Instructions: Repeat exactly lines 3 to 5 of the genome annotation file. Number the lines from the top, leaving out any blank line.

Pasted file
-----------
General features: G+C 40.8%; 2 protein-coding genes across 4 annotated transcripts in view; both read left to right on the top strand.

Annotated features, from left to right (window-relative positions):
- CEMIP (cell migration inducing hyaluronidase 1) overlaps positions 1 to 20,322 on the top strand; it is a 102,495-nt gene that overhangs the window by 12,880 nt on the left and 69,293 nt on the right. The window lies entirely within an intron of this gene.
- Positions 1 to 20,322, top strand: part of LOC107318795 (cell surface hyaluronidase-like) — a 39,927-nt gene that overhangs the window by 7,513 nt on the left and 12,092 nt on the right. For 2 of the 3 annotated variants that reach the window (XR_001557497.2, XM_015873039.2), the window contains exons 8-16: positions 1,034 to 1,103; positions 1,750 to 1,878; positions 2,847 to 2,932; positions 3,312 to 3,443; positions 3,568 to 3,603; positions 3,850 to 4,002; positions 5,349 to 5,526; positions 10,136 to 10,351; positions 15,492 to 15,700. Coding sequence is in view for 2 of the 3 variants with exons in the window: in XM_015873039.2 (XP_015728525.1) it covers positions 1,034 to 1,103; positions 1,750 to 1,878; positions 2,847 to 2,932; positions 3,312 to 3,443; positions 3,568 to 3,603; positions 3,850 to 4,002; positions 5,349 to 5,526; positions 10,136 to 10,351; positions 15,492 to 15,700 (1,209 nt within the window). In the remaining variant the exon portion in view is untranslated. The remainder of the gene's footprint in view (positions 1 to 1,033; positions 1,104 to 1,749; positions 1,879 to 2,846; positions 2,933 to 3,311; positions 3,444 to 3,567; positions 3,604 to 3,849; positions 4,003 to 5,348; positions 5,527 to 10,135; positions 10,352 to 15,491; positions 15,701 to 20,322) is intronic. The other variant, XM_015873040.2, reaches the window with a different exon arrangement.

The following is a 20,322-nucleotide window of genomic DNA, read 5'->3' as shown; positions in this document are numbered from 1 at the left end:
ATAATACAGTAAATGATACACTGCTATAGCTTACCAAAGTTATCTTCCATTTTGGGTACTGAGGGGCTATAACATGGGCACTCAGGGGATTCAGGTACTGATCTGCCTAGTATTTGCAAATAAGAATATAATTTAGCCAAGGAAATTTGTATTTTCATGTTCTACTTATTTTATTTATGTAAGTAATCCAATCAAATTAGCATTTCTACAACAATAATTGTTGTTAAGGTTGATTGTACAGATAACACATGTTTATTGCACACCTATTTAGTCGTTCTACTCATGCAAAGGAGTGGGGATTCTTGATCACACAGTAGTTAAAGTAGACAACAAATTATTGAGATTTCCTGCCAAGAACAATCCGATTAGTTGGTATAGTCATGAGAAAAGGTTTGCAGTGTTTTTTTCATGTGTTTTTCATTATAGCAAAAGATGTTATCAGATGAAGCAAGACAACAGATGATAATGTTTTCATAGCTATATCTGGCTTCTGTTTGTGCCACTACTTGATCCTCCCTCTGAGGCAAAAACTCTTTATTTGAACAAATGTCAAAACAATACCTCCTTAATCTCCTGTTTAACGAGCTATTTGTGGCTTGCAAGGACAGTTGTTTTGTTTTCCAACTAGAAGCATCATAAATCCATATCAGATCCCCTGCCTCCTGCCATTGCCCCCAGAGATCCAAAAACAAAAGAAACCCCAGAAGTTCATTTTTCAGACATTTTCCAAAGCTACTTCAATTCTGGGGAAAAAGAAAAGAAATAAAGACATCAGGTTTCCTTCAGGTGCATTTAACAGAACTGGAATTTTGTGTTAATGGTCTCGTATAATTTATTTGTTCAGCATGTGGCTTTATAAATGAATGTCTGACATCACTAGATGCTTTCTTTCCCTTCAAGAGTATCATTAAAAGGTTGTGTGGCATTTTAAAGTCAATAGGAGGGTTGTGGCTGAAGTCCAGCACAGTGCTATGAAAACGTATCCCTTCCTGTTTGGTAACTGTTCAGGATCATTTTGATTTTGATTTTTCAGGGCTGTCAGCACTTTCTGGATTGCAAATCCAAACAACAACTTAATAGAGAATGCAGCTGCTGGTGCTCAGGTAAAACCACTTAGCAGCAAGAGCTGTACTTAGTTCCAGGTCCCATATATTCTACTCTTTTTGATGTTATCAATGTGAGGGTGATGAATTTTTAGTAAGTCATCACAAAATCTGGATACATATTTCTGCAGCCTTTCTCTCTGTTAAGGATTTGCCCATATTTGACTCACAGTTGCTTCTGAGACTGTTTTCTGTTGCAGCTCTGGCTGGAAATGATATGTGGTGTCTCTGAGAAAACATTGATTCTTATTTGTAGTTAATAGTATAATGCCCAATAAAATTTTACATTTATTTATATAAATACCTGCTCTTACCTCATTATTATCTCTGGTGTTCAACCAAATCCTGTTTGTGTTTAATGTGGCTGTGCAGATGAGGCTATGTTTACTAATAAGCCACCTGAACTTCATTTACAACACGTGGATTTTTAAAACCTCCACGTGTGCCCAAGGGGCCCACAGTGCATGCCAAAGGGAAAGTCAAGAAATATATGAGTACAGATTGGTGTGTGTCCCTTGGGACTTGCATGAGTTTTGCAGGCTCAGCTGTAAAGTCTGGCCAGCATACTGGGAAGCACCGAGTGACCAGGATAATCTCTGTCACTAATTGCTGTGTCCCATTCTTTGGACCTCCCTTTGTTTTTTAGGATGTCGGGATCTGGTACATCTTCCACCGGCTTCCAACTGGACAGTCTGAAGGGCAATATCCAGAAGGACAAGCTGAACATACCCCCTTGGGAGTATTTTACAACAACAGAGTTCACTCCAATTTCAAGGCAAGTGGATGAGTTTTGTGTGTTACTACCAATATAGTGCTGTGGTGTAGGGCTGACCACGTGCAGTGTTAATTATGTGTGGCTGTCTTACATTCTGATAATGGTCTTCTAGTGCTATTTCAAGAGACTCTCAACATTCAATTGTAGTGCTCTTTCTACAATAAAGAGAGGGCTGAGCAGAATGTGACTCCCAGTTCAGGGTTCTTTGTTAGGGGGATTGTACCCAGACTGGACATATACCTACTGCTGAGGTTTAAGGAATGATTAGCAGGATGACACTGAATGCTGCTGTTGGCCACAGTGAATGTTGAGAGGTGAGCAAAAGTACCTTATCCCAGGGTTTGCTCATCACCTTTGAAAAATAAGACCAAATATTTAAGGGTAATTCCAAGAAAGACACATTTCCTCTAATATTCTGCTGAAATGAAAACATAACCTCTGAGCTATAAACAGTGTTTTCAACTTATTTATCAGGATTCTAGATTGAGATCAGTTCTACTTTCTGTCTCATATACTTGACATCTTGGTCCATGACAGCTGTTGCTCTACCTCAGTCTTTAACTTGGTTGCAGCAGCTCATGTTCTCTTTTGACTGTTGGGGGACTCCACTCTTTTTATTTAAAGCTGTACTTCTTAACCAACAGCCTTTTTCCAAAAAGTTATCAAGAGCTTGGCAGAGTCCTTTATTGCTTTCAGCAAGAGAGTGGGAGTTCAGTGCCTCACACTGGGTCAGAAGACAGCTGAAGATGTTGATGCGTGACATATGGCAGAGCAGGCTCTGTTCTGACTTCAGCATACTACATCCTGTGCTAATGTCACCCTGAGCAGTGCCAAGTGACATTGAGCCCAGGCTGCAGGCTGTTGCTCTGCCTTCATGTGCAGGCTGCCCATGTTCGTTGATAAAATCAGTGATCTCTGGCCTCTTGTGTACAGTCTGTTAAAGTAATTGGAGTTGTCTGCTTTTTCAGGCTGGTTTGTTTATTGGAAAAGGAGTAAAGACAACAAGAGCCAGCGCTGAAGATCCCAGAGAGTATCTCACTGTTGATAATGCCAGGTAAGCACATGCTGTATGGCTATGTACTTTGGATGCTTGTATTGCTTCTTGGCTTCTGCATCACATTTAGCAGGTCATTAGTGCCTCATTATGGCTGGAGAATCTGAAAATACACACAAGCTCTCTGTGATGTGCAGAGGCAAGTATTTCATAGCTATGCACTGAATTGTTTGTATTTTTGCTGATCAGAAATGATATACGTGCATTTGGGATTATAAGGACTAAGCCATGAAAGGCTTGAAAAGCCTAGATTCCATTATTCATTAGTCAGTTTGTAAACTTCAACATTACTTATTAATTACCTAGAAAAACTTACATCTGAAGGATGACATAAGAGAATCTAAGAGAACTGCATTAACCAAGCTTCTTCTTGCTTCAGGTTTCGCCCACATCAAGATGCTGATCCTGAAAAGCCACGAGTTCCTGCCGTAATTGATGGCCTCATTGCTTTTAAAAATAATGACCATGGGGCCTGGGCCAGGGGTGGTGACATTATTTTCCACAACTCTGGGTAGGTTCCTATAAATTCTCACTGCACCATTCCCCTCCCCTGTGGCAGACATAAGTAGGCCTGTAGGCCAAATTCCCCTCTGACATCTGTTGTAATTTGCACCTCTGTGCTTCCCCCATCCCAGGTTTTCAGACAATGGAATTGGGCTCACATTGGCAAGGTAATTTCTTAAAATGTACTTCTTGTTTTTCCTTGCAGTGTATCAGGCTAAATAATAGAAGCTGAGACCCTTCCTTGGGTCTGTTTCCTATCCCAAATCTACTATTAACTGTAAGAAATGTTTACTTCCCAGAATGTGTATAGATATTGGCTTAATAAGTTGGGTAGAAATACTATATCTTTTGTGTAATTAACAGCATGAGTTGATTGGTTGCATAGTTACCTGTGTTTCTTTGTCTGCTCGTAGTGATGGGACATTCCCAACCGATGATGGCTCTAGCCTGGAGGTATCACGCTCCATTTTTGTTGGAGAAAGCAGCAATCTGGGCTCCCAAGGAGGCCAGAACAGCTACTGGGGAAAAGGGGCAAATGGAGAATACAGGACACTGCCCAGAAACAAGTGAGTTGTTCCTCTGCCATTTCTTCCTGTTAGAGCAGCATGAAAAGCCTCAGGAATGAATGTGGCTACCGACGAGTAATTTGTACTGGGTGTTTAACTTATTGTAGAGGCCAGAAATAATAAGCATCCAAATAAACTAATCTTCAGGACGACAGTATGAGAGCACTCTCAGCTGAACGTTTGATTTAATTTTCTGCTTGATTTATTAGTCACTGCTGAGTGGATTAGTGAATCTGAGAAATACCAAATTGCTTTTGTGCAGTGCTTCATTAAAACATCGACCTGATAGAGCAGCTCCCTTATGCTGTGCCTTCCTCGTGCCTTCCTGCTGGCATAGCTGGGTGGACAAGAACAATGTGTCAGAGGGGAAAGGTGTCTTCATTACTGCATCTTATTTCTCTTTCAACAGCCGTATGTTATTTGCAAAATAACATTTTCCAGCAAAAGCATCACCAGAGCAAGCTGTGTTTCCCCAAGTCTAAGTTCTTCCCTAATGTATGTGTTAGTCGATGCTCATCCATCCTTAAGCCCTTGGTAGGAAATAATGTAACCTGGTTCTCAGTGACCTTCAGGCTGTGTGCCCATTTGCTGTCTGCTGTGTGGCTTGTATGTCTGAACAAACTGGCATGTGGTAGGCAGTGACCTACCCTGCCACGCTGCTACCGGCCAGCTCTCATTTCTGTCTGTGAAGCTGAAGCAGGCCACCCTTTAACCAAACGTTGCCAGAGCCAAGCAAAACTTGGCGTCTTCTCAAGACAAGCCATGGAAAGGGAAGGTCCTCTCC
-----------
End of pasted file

- CEMIP (cell migration inducing hyaluronidase 1) overlaps positions 1 to 20,322 on the top strand; it is a 102,495-nt gene that overhangs the window by 12,880 nt on the left and 69,293 nt on the right. The window lies entirely within an intron of this gene.
- Positions 1 to 20,322, top strand: part of LOC107318795 (cell surface hyaluronidase-like) — a 39,927-nt gene that overhangs the window by 7,513 nt on the left and 12,092 nt on the right. For 2 of the 3 annotated variants that reach the window (XR_001557497.2, XM_015873039.2), the window contains exons 8-16: positions 1,034 to 1,103; positions 1,750 to 1,878; positions 2,847 to 2,932; positions 3,312 to 3,443; positions 3,568 to 3,603; positions 3,850 to 4,002; positions 5,349 to 5,526; positions 10,136 to 10,351; positions 15,492 to 15,700. Coding sequence is in view for 2 of the 3 variants with exons in the window: in XM_015873039.2 (XP_015728525.1) it covers positions 1,034 to 1,103; positions 1,750 to 1,878; positions 2,847 to 2,932; positions 3,312 to 3,443; positions 3,568 to 3,603; positions 3,850 to 4,002; positions 5,349 to 5,526; positions 10,136 to 10,351; positions 15,492 to 15,700 (1,209 nt within the window). In the remaining variant the exon portion in view is untranslated. The remainder of the gene's footprint in view (positions 1 to 1,033; positions 1,104 to 1,749; positions 1,879 to 2,846; positions 2,933 to 3,311; positions 3,444 to 3,567; positions 3,604 to 3,849; positions 4,003 to 5,348; positions 5,527 to 10,135; positions 10,352 to 15,491; positions 15,701 to 20,322) is intronic. The other variant, XM_015873040.2, reaches the window with a different exon arrangement.

The following is a 20,322-nucleotide window of genomic DNA, read 5'->3' as shown; positions in this document are numbered from 1 at the left end: